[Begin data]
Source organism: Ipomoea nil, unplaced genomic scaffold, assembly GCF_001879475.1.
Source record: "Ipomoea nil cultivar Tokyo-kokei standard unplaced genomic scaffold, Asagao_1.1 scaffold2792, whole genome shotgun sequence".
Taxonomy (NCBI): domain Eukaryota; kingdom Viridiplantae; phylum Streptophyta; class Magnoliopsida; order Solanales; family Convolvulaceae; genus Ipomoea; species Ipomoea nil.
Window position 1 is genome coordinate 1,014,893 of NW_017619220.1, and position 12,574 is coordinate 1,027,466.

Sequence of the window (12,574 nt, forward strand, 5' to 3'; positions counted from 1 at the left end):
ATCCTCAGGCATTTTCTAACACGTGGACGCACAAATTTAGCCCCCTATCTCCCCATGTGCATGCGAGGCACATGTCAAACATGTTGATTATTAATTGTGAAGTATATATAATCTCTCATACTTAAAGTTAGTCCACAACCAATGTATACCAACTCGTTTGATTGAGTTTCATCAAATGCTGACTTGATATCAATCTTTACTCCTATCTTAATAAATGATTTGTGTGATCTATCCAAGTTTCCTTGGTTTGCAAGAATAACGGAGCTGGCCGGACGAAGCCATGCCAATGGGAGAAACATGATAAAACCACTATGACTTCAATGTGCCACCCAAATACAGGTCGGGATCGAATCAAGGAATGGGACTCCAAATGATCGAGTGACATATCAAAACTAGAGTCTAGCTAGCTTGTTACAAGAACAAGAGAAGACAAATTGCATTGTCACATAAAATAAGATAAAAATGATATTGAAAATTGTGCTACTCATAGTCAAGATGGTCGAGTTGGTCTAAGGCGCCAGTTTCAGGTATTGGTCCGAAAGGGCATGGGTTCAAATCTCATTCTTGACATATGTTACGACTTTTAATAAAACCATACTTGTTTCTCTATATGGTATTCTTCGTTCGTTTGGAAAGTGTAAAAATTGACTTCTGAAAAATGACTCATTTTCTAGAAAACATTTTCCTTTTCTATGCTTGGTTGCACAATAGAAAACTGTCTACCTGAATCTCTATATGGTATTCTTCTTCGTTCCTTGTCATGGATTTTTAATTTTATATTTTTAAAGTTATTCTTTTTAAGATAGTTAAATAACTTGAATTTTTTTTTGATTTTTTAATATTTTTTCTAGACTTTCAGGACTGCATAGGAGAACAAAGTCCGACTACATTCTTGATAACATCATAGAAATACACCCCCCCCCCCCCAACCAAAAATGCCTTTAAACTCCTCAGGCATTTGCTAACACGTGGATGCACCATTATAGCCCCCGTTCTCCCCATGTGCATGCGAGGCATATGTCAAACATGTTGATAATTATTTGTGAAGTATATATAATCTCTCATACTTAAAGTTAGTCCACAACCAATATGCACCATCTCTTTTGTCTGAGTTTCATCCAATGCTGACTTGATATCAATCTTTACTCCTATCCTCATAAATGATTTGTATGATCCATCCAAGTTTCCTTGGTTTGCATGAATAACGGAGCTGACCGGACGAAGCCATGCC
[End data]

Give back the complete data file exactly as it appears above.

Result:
Source organism: Ipomoea nil, unplaced genomic scaffold, assembly GCF_001879475.1.
Source record: "Ipomoea nil cultivar Tokyo-kokei standard unplaced genomic scaffold, Asagao_1.1 scaffold2792, whole genome shotgun sequence".
Taxonomy (NCBI): domain Eukaryota; kingdom Viridiplantae; phylum Streptophyta; class Magnoliopsida; order Solanales; family Convolvulaceae; genus Ipomoea; species Ipomoea nil.
Window position 1 is genome coordinate 1,014,893 of NW_017619220.1, and position 12,574 is coordinate 1,027,466.

Sequence of the window (12,574 nt, forward strand, 5' to 3'; positions counted from 1 at the left end):
ATCCTCAGGCATTTTCTAACACGTGGACGCACAAATTTAGCCCCCTATCTCCCCATGTGCATGCGAGGCACATGTCAAACATGTTGATTATTAATTGTGAAGTATATATAATCTCTCATACTTAAAGTTAGTCCACAACCAATGTATACCAACTCGTTTGATTGAGTTTCATCAAATGCTGACTTGATATCAATCTTTACTCCTATCTTAATAAATGATTTGTGTGATCTATCCAAGTTTCCTTGGTTTGCAAGAATAACGGAGCTGGCCGGACGAAGCCATGCCAATGGGAGAAACATGATAAAACCACTATGACTTCAATGTGCCACCCAAATACAGGTCGGGATCGAATCAAGGAATGGGACTCCAAATGATCGAGTGACATATCAAAACTAGAGTCTAGCTAGCTTGTTACAAGAACAAGAGAAGACAAATTGCATTGTCACATAAAATAAGATAAAAATGATATTGAAAATTGTGCTACTCATAGTCAAGATGGTCGAGTTGGTCTAAGGCGCCAGTTTCAGGTATTGGTCCGAAAGGGCATGGGTTCAAATCTCATTCTTGACATATGTTACGACTTTTAATAAAACCATACTTGTTTCTCTATATGGTATTCTTCGTTCGTTTGGAAAGTGTAAAAATTGACTTCTGAAAAATGACTCATTTTCTAGAAAACATTTTCCTTTTCTATGCTTGGTTGCACAATAGAAAACTGTCTACCTGAATCTCTATATGGTATTCTTCTTCGTTCCTTGTCATGGATTTTTAATTTTATATTTTTAAAGTTATTCTTTTTAAGATAGTTAAATAACTTGAATTTTTTTTTGATTTTTTAATATTTTTTCTAGACTTTCAGGACTGCATAGGAGAACAAAGTCCGACTACATTCTTGATAACATCATAGAAATACACCCCCCCCCCCCCAACCAAAAATGCCTTTAAACTCCTCAGGCATTTGCTAACACGTGGATGCACCATTATAGCCCCCGTTCTCCCCATGTGCATGCGAGGCATATGTCAAACATGTTGATAATTATTTGTGAAGTATATATAATCTCTCATACTTAAAGTTAGTCCACAACCAATATGCACCATCTCTTTTGTCTGAGTTTCATCCAATGCTGACTTGATATCAATCTTTACTCCTATCCTCATAAATGATTTGTATGATCCATCCAAGTTTCCTTGGTTTGCATGAATAACGGAGCTGACCGGACGAAGCCATGCC